Making award-winning craft gins is not enough for Rachel Smith, who ‘garnishes’ her cocktail of talents with food industry bursaries for talented individuals.
What does it take to be an award-winning craft gin entrepreneur? We chatted to Rachel Smith of Smiths™ Gin/Bursary Spirits to find out more about the ginspiration behind the brand.
Rachel started out as a sales graduate at Brandhouse and, after a few years working in the alcohol industry, she was looking to partner with an existing brand. ‘This wasn’t an option for the brands I engaged with, so decided to develop my own brand from scratch using the experience and industry network I’d developed over the years,’ Rachel says. The result? Three craft gins, all of which walked away winners at the SA Craft Gin Awards of 2019.
Elderflower (a classic, floral dry gin) took double gold as did Spice (a bold marsala-like dry gin reminiscent of a spice emporium) and the third variant, Citrus (a vibrant, fresh mix of grapefruit, lemons and oranges) took gold. ‘The gins were entered into the inaugural South African Craft Gin Awards,’ Rachel explains. ‘Out of 110 individual gin entries, each variant of Smiths™ South African dry gins won at the event. Samples of each variant were blind tasted by a panel of six judges, then scored to discover the top South African craft gins.’
We all know gin is having a serious moment in South Africa (and across the globe). It’s gone from being a drink we associate with our grandmothers to being the fastest-growing category in the South African market. ‘Thanks to gin’s versatility and accessible price, it’s allowed many experimental consumers to enjoy gin in other ways beyond a classic G&T. The flavour spectrum and variations appeal to a much wider demographic group with their different expectations for a product – colourful, aged, blended, neat, shimmery etc.,’ Rachel says.
But the gin boom comes with its own set of challenges. ‘Most retailers are apprehensive about listing new brands, with their gin category being either saturated with many brands, or filled with slow-moving lines,’ Smith explains.
‘Many have undergone category relays which prohibit any new gins being listed for a period in order to let the slow lines sell out, or are allowing only a select number of gins within the category.’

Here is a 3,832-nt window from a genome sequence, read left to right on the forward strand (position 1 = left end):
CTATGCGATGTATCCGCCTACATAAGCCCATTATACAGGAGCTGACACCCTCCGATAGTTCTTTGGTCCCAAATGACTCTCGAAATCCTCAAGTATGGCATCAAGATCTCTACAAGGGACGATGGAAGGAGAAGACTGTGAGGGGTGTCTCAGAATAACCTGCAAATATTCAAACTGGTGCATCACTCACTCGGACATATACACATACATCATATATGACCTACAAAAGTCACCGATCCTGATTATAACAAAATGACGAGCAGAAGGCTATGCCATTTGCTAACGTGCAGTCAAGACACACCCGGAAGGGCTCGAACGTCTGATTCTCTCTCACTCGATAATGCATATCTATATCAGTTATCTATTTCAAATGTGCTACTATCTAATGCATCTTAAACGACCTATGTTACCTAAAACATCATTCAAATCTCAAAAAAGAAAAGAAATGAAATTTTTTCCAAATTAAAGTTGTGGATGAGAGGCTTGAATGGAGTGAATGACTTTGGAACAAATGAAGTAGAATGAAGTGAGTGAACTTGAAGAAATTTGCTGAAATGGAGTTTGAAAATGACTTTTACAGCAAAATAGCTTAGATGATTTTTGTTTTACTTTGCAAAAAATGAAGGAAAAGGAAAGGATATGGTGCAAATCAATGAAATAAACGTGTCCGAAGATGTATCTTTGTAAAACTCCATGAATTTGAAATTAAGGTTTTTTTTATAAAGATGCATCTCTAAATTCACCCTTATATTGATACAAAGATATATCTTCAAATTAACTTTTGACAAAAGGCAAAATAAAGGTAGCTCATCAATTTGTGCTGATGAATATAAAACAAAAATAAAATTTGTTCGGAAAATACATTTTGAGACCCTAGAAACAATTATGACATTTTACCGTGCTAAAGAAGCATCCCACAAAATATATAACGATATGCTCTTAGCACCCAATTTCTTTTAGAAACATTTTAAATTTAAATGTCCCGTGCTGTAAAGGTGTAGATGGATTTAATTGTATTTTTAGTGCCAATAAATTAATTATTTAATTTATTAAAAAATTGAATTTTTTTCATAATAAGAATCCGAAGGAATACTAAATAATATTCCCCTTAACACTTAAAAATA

So how can a ‘new kid on the block’ make its mark (besides winning multiple awards, of course)? ‘When I developed Smiths™, I wanted it to be fun-loving, creative and adventurous, which I was not seeing in-store, with most gins having a clear bottle with a white label,’ Rachel says.
‘Using advanced printing technology and the magnification effect of the gin inside the bottle, I was able to accentuate the bright designs by the team at A Love Supreme for each variant to really shine. I’ve also ensured that every type of gin consumer is satisfied by offering a variant with each gin, as specified by many tonic pairing wheels such as the Fever-Tree pairing wheel.’
What really sets Smiths™ apart from the competition is its sense of social responsibility, something of a first in this industry. ‘Understanding that economic growth comes from innovation and education, I decided to take the opportunity to grow the South African economy through funding bursaries in the hospitality industry,’ Rachel says.
‘Through my company, Bursary Spirits, applications will be open bi-annually for talented individuals to apply for funding towards furthering themselves in this vast, multi-level industry. I hope to take people from bartender to front house management or even help talented individuals develop their own brand and hospitality outlets. These bursaries don’t require any return on the Smiths™ brand and equip individuals to progress upwards.’
Details: smithsginza.co.za @smithsginza
Yummy Smiths™ Bramble cocktail recipe
Rachel shares one of her favourite cocktail recipes, Smiths™ Bramble, with us.
50ml of any variant of Smiths™ SA craft dry gin; 15ml blackberry liqueur; 30ml fresh lemon juice; 15ml simple sugar syrup (ratio of sugar to water = 1:1)
Fill a cocktail shaker with ice. Add the selected gin, lemon juice and sugar syrup. Shake and strain over fresh ice into a short tumbler, pour the blackberry liqueur on top and garnish with a blackberry or lemon twist.
The gins are also ideal for the epicurean consumer, with suggested food pairings readily available. ‘Our Spice gin with tonic, on the rocks or with soda water, pairs perfectly with biryani, shrimp or pork dumplings, bobotie, Cape Malay curry or milk tart. It can also be added as an alternative in hot drinks such as a Dom Pedro, Irish coffee or Chai tea,’ Rachel says.
‘Our Elderflower gin with cranberry juice or iced tea is magnificent served with malva pudding, red velvet cake, carrot cake or koe(k)sisters.
Lastly, our Citrus gin with tonic, ginger beer or still/sparkling water, together with vetkoek, braaivleis/shisa nyama, Gatsby, fish and chips or a kota is a match made in heaven.’
That said, Rachel recommends a slice of lemon/lime and a mint leaf as a classic garnish. ‘It cuts through and balances any sweetness from the mixers paired with the gins,’ Rachel advises.